I would certainly agree that not much credence should be put in any one number supplied, particularly when careers and/or cash are being decided upon. Rather the numbers provide the reader with a notion of how different cultures can be. Swiss and Mexicans do indeed think very differently about time, and both Swiss managers and Mexican managers benefit from this knowledge when they are involved commercially. This knowledge allows both to be more patient.
In the second half of the chapter the evidence is quite clear that culture affects thinking and behavior of both factory floor workers and CEOs (Harrison, McKinnon, Wu, and Chow 2000 ; Shane 1994 ; Wiersema and Bird 1993). Thus, two conclusions are paramount here: (1) Human Resources Management practices must be applied globally with consideration of cultural differences and consultation with locals. The latter is crucial, but a point often lost on ethnocentric home-office folks. (2) Corporate executive boards dominated by one cultural group, as they are in the United States, are bound to make huge mistakes of omission. Breadth of thinking is crucial in the culturally diverse global marketplace. I agree with Nick Forster (2000) that there are no global managers. Global management teams are the real key to future success in international enterprise.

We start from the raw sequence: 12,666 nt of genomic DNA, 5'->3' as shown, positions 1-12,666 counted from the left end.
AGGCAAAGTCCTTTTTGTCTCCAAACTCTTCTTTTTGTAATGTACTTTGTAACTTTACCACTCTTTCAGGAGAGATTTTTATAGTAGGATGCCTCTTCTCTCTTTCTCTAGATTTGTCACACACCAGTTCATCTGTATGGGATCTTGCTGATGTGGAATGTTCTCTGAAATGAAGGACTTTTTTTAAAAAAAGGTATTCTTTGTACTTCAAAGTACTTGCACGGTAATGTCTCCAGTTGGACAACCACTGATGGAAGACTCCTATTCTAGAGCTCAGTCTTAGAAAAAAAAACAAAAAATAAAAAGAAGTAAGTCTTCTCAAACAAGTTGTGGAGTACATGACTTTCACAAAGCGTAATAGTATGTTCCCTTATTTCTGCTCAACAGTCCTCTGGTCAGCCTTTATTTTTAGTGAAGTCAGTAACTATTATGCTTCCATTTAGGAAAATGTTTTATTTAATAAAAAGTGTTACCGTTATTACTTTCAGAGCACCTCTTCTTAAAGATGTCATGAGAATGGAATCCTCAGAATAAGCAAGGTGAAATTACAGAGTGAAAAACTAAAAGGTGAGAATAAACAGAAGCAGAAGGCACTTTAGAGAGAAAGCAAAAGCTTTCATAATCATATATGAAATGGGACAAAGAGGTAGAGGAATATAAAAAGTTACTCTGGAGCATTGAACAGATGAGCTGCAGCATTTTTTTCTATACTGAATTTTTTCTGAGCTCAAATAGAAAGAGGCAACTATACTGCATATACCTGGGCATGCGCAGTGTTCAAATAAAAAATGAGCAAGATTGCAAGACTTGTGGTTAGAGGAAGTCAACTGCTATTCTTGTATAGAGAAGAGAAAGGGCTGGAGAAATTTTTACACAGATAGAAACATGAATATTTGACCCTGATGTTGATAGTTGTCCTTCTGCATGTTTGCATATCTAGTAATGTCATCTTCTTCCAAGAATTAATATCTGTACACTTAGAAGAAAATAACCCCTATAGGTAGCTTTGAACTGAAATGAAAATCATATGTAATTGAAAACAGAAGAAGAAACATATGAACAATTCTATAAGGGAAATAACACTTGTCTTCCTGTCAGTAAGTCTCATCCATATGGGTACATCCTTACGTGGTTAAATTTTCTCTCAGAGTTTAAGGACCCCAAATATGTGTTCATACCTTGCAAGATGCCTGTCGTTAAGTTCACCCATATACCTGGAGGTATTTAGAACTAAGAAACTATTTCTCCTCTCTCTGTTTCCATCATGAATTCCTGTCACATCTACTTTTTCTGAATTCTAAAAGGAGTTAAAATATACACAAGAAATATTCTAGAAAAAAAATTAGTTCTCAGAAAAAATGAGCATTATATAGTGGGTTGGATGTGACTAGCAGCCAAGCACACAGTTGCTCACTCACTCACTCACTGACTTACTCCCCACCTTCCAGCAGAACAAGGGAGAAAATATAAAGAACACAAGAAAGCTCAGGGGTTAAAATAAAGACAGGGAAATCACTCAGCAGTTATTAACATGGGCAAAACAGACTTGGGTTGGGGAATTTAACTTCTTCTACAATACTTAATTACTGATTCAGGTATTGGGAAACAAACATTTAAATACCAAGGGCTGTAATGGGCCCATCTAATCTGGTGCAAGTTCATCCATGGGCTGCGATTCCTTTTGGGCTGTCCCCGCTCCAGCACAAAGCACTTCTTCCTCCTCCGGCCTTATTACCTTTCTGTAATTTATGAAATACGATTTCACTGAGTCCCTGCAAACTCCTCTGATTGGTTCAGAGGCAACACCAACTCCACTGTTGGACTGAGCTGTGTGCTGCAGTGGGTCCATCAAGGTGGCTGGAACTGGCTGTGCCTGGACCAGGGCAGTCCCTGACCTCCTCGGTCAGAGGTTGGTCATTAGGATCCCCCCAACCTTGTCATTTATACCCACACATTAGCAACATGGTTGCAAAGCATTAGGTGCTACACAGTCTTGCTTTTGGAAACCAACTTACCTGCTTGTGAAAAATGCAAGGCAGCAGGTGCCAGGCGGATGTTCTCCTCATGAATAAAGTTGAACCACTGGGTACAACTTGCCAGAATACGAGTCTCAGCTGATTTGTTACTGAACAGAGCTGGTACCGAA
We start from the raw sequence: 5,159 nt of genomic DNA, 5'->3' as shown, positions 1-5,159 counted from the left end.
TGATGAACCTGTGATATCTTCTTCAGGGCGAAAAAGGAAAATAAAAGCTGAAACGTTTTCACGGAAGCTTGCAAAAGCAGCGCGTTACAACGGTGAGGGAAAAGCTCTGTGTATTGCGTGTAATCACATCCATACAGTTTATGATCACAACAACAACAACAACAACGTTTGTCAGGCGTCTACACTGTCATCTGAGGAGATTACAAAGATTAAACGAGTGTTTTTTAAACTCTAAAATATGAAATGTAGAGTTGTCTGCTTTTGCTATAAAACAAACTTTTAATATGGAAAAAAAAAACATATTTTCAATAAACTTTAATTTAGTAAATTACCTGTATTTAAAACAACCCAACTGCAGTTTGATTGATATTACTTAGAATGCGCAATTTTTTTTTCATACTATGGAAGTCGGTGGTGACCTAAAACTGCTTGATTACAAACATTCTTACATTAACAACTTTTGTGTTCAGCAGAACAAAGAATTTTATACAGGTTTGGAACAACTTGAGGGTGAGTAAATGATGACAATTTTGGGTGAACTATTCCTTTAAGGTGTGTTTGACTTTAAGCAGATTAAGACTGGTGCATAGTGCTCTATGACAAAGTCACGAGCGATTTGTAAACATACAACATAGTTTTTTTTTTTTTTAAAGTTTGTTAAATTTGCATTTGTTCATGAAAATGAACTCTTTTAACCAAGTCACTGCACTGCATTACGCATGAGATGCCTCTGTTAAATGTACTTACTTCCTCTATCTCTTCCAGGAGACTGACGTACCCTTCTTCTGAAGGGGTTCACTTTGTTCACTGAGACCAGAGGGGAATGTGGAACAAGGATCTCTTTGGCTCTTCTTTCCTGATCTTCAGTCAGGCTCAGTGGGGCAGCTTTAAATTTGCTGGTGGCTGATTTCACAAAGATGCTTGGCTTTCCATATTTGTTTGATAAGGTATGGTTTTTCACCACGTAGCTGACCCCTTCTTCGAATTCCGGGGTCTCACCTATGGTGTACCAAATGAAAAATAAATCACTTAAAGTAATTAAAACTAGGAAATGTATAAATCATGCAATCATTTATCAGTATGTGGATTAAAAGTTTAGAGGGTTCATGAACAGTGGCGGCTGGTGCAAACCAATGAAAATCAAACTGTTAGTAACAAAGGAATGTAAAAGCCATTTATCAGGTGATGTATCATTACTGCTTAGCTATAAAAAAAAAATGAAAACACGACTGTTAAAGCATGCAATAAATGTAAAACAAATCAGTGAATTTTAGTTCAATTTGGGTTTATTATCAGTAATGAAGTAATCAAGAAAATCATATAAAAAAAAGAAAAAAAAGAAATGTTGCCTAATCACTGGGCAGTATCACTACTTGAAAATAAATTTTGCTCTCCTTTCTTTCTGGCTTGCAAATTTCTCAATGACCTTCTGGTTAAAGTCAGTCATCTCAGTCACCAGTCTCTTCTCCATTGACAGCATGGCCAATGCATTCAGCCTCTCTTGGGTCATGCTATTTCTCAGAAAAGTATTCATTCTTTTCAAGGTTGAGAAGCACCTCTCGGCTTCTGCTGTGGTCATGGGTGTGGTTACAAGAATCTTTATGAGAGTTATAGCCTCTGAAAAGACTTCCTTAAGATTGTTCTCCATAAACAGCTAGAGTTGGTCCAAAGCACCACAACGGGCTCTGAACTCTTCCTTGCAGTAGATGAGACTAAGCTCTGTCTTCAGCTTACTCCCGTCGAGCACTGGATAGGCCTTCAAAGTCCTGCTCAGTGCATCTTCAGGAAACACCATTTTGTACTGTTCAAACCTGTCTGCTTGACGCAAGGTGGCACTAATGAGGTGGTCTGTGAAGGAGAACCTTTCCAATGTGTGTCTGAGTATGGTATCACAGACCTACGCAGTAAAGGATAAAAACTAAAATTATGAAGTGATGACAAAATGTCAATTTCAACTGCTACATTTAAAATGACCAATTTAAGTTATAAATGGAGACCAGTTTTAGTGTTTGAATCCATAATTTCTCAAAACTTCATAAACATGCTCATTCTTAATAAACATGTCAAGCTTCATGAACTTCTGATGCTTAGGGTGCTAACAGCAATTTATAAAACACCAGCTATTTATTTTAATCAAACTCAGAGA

In closing I am quite encouraged by the publication of the new book, Culture Matters (Harrison and Huntington 2000). It is an edited book including some twenty-two articles on topics related to culture and its influence on economic progress. My favorite title among them is Lucian Pye's 'Asian Values: from Dynamos to Dominos'. Hopefully the book will help rekindle the interest in culture's pervasive influences that Max Weber (1930) and others initiated so long ago.
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